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The first of the locally-grown greenhouse tomatoes and cukes and romaine are here! We’ve even eaten our first asparagus stalks. In April! So crazy, this year. I know you probably don’t need a recipe for a salad, but you might like the idea of it – fattoush is a Mediterranean toasted pita salad that’s easy to assemble and makes the most of spring greens and those first pops of mint in the garden. Romaine is typical, as is cucumber, tomatoes and purple onion. I like making mine with ribbons of cucumber – simply use a peeler to cut it into thin ribbons – and fresh cilantro. And instead of the usual croutons, you bash up toasted pitas into the mix, adding a satisfying, toasty crunch.

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Who needs a healthy dose of veggies after that long weekend chocopalooza? (I do.) Something crunchy and cruciferous, to give my jaw a workout. Something to provide a nutritional ballast against all that ham, all those cinnamon buns, and so many handfuls of eggies. And so it was good timing that a few food blogging friends had organized a virtual cookbook launch for our mutual pal Mairlyn, who recently launched a cookbook of Canadiana, Homegrown.

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Wouldn’t this make the best wallpaper? I believe all vegetables can be significantly improved by roasting; this isn’t to say they aren’t delicious raw, on their own, but apply a drizzle of oil, salt and a hot oven and any veggie you can think of is elevated to new levels of deliciousness. This is delicata that has been halved lengthwise, the seeds scooped out with a spoon and the squash sliced – it has a thin skin, sort of halfway between acorn and zucchini, that is perfectly edible and requires no significant upper body strength to wrestle a knife through. Not only is it manageable, it’s a good size – sort of twice a zucchini; manageable in your grocery basket, and enough for dinner for a handful of people without significant leftovers. (Not that there’s anything wrong with that.)

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As the daughter of a gastroenterologist and fibre enthusiast, I have long been a fan of the bean, pea, chickpea and lentil. My BFF and I schemed up and wrote a book about them, in fact. (That I may or may not have ever mentioned won a Taste Canada award for best single-subject cookbook that year.) So I’m very excited that the World Health Organization has officially declared it the International Year of the Pulse – which is kind of a big deal. And a great thing for our Alberta pulse growers – did you know they grow in the prairies? In fact, Saskatchewan is the world’s #1 exporter of lentils. It’s true! (I love this Resolution of the General Assembly, with its very sincere and official-sounding words leading into each reason the world should love legumes: Noting, Desiring, Recognizing, Believing.) Which is why I just got back from a couple days in Toronto – I went to help celebrate the launch yesterday, and catchContinue reading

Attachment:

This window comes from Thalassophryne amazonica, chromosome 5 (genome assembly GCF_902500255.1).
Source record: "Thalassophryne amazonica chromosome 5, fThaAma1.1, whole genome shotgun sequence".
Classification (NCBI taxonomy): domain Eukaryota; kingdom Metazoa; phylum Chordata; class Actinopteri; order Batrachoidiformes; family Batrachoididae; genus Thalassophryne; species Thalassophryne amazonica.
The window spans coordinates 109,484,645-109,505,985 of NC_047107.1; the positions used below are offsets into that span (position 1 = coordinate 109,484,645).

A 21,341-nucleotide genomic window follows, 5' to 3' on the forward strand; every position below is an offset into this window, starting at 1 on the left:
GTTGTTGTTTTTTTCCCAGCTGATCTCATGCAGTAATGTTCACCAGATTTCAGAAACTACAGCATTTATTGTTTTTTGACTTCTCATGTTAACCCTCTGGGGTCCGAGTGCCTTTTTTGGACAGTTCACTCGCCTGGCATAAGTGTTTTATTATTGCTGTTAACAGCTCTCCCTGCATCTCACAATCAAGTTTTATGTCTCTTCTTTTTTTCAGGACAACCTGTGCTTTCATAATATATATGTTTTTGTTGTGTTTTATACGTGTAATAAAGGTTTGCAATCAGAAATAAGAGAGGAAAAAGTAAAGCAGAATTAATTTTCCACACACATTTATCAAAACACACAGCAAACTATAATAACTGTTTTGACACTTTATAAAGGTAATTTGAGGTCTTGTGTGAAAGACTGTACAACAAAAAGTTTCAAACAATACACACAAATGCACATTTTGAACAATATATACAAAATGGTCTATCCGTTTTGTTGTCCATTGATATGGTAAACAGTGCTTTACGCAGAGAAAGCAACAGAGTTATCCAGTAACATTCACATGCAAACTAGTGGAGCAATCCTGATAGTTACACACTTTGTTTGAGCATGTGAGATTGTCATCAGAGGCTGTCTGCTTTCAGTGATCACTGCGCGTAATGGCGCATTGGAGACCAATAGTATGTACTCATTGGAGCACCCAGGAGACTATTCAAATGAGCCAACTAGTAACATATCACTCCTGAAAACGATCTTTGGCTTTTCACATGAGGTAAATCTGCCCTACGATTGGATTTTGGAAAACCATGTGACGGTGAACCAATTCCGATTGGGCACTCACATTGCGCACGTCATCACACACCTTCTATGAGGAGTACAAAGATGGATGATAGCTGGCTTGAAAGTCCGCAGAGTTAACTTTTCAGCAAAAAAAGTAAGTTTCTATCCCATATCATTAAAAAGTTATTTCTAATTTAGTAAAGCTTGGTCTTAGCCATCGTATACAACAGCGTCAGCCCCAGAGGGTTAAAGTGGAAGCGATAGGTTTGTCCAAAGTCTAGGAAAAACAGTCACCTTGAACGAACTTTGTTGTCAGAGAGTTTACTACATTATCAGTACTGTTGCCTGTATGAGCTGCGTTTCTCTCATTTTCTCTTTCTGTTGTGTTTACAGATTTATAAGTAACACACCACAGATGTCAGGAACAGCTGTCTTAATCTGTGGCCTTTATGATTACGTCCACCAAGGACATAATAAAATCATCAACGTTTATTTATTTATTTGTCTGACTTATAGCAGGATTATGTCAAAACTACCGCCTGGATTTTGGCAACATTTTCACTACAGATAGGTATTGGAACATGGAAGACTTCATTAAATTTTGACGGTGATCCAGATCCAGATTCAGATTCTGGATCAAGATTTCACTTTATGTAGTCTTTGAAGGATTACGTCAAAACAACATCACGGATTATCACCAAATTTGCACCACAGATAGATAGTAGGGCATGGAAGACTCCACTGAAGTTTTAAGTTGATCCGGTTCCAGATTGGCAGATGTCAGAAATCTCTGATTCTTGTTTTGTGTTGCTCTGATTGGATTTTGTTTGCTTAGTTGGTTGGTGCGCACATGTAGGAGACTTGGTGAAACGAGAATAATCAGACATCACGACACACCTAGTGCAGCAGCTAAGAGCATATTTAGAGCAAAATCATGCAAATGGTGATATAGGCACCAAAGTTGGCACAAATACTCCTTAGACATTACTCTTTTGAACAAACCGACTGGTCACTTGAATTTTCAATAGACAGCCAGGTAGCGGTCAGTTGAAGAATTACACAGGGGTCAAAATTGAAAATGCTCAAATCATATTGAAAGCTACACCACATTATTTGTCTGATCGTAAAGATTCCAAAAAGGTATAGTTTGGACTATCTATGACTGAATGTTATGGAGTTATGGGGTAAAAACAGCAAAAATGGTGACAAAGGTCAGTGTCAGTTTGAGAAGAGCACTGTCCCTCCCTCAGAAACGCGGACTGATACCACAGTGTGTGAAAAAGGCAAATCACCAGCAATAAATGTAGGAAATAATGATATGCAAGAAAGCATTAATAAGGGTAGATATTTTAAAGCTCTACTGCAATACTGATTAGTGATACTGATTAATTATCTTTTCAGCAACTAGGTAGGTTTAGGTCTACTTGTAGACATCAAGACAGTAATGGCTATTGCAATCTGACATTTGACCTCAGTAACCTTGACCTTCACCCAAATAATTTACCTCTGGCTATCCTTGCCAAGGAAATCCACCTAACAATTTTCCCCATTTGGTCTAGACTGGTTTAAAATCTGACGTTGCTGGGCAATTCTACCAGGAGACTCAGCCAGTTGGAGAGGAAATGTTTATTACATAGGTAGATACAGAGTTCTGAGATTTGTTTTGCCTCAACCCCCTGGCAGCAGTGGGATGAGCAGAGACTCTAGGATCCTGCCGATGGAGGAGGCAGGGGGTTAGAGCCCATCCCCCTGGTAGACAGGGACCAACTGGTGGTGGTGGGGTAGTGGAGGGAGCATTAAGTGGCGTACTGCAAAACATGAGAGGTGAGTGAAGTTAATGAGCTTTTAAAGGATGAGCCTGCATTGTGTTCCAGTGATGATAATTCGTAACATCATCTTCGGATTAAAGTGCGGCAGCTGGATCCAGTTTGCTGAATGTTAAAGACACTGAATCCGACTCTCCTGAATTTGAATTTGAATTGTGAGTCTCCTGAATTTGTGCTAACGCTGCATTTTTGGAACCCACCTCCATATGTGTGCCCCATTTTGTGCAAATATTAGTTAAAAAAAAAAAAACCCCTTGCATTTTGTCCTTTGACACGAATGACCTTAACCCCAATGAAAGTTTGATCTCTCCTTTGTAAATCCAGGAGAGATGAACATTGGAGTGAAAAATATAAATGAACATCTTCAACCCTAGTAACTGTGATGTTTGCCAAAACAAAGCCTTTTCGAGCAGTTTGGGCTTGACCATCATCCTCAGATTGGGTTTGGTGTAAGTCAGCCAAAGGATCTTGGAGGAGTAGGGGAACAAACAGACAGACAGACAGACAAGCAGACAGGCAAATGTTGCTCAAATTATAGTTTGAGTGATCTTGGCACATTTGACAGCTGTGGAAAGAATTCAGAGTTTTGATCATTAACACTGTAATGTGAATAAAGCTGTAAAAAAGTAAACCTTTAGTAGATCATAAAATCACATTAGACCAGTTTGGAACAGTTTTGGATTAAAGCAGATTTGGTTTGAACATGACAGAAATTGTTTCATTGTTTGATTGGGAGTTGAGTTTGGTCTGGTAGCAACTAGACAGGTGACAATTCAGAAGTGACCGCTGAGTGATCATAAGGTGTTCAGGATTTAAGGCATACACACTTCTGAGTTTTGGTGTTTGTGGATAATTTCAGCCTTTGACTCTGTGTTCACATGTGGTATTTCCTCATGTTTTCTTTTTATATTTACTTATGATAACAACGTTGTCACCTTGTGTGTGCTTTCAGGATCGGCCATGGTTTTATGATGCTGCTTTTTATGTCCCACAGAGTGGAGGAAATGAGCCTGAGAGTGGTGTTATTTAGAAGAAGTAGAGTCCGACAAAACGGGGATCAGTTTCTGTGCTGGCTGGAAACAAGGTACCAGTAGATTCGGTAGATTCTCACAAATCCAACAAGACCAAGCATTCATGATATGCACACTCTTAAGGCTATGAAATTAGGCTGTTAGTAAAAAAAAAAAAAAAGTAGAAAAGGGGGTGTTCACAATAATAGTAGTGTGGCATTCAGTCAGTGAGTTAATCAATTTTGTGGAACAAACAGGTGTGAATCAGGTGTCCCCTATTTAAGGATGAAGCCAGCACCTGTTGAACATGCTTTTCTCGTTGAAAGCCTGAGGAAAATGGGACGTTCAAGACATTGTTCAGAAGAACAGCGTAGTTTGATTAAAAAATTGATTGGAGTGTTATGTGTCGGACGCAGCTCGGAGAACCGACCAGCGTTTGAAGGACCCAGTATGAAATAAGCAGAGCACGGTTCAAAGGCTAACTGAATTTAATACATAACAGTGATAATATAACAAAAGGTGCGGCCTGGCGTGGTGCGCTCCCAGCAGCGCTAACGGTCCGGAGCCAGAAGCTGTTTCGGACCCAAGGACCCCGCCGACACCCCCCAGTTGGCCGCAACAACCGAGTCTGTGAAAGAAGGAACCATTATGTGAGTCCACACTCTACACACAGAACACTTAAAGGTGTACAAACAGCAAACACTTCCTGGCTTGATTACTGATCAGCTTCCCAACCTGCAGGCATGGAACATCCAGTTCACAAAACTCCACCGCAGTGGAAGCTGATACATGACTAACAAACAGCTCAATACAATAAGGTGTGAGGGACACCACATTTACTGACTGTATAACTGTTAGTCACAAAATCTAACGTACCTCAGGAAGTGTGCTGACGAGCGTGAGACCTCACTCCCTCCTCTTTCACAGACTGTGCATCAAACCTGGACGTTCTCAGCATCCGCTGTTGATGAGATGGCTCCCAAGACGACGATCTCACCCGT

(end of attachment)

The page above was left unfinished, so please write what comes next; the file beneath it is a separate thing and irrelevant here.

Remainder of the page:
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There are few kitchen techniques as basic as baking a potato – yet I’ve been asked a handful of times over the past couple of weeks how to do it. What’s the best variety? Does it require a foil jacket? A good baked potato can be a beautiful thing – as basic (yet infinitely more satisfying) as a bowl of popcorn with butter and salt. I dig out the fluffy innards, then butter the crispy skin and eat it like a thin, floppy piece of toast. And sweet potatoes. I roast them when the oven is on, and keep them in the fridge to reheat for lunch. (If you happen to have a jar of bacon jam in the fridge? Ridiculous.) There’s nothing like a good traditional russet – which also happens to be the cheapest of the potatoes. To bake, give it a wash, dry it off and rub it down with whatever cooking oil you generally use in your kitchen (canola, olive, sunflower)Continue reading

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There are plenty of delicious things to be done with a new potato. If you haven’t tried forking them yet, you must – cooked new potatoes are squished with a fork (or use your hand) to flatten them, then cooked in a hot pan until golden and crispy-edged. The quick lemony vinaigrette elevates them to a whole new level that’s perfect for summer supping. This is what I would make if I lived in a French farmhouse or Italian villa, and serve them outside on one of those long rustic tables that instantly make you think of Martha Stewart or Pinterest. With plenty of wine, natch. Either that or I’d serve them for dinner with pan-fried fish and sliced cucumbers on the living room floor to a little boy who needs a bath after cleaning up his Lego and picking up his socks.

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